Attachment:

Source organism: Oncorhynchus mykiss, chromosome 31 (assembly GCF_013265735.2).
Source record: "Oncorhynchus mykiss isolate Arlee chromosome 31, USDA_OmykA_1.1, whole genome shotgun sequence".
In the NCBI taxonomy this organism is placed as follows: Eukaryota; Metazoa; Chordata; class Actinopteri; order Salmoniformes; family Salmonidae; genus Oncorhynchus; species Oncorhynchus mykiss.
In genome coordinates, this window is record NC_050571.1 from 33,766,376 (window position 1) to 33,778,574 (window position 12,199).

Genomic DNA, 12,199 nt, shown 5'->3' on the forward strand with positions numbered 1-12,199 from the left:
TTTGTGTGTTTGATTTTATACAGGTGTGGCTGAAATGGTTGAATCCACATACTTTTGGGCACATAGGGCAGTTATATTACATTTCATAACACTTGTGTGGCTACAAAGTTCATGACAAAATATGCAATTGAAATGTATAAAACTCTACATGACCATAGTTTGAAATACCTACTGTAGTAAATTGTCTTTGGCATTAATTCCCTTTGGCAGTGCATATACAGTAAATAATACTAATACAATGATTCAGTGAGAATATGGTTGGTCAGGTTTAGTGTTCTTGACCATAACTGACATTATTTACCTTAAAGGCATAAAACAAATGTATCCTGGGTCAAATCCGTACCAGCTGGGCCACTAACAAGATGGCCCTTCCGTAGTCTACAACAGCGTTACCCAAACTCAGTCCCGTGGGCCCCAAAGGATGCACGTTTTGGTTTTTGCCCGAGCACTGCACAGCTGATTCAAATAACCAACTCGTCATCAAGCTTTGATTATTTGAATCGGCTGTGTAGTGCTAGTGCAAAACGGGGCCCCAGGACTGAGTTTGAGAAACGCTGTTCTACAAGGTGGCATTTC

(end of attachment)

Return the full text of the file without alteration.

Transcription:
Source organism: Oncorhynchus mykiss, chromosome 31 (assembly GCF_013265735.2).
Source record: "Oncorhynchus mykiss isolate Arlee chromosome 31, USDA_OmykA_1.1, whole genome shotgun sequence".
In the NCBI taxonomy this organism is placed as follows: Eukaryota; Metazoa; Chordata; class Actinopteri; order Salmoniformes; family Salmonidae; genus Oncorhynchus; species Oncorhynchus mykiss.
In genome coordinates, this window is record NC_050571.1 from 33,766,376 (window position 1) to 33,778,574 (window position 12,199).

Genomic DNA, 12,199 nt, shown 5'->3' on the forward strand with positions numbered 1-12,199 from the left:
TTTGTGTGTTTGATTTTATACAGGTGTGGCTGAAATGGTTGAATCCACATACTTTTGGGCACATAGGGCAGTTATATTACATTTCATAACACTTGTGTGGCTACAAAGTTCATGACAAAATATGCAATTGAAATGTATAAAACTCTACATGACCATAGTTTGAAATACCTACTGTAGTAAATTGTCTTTGGCATTAATTCCCTTTGGCAGTGCATATACAGTAAATAATACTAATACAATGATTCAGTGAGAATATGGTTGGTCAGGTTTAGTGTTCTTGACCATAACTGACATTATTTACCTTAAAGGCATAAAACAAATGTATCCTGGGTCAAATCCGTACCAGCTGGGCCACTAACAAGATGGCCCTTCCGTAGTCTACAACAGCGTTACCCAAACTCAGTCCCGTGGGCCCCAAAGGATGCACGTTTTGGTTTTTGCCCGAGCACTGCACAGCTGATTCAAATAACCAACTCGTCATCAAGCTTTGATTATTTGAATCGGCTGTGTAGTGCTAGTGCAAAACGGGGCCCCAGGACTGAGTTTGAGAAACGCTGTTCTACAAGGTGGCATTTC